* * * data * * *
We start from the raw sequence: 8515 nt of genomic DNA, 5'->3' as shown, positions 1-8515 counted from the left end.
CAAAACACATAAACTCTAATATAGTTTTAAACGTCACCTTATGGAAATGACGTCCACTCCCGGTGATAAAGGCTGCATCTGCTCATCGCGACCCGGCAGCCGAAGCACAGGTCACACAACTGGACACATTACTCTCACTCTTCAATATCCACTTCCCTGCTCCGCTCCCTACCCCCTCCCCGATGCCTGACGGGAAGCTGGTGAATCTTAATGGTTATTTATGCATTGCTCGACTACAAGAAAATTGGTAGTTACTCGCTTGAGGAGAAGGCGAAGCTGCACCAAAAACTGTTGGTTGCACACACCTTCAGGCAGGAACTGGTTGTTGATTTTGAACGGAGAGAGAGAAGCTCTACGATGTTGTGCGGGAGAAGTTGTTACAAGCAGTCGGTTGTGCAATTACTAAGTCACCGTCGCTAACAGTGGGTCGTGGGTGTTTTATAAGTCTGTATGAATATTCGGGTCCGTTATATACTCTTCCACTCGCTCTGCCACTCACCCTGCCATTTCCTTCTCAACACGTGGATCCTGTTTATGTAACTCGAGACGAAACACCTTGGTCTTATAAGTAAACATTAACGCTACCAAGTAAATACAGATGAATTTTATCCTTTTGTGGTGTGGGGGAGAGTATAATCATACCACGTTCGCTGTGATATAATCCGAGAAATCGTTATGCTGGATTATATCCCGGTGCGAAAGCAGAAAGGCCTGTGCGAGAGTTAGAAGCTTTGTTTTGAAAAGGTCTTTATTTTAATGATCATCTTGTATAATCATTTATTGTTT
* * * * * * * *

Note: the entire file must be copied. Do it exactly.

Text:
We start from the raw sequence: 8515 nt of genomic DNA, 5'->3' as shown, positions 1-8515 counted from the left end.
CAAAACACATAAACTCTAATATAGTTTTAAACGTCACCTTATGGAAATGACGTCCACTCCCGGTGATAAAGGCTGCATCTGCTCATCGCGACCCGGCAGCCGAAGCACAGGTCACACAACTGGACACATTACTCTCACTCTTCAATATCCACTTCCCTGCTCCGCTCCCTACCCCCTCCCCGATGCCTGACGGGAAGCTGGTGAATCTTAATGGTTATTTATGCATTGCTCGACTACAAGAAAATTGGTAGTTACTCGCTTGAGGAGAAGGCGAAGCTGCACCAAAAACTGTTGGTTGCACACACCTTCAGGCAGGAACTGGTTGTTGATTTTGAACGGAGAGAGAGAAGCTCTACGATGTTGTGCGGGAGAAGTTGTTACAAGCAGTCGGTTGTGCAATTACTAAGTCACCGTCGCTAACAGTGGGTCGTGGGTGTTTTATAAGTCTGTATGAATATTCGGGTCCGTTATATACTCTTCCACTCGCTCTGCCACTCACCCTGCCATTTCCTTCTCAACACGTGGATCCTGTTTATGTAACTCGAGACGAAACACCTTGGTCTTATAAGTAAACATTAACGCTACCAAGTAAATACAGATGAATTTTATCCTTTTGTGGTGTGGGGGAGAGTATAATCATACCACGTTCGCTGTGATATAATCCGAGAAATCGTTATGCTGGATTATATCCCGGTGCGAAAGCAGAAAGGCCTGTGCGAGAGTTAGAAGCTTTGTTTTGAAAAGGTCTTTATTTTAATGATCATCTTGTATAATCATTTATTGTTT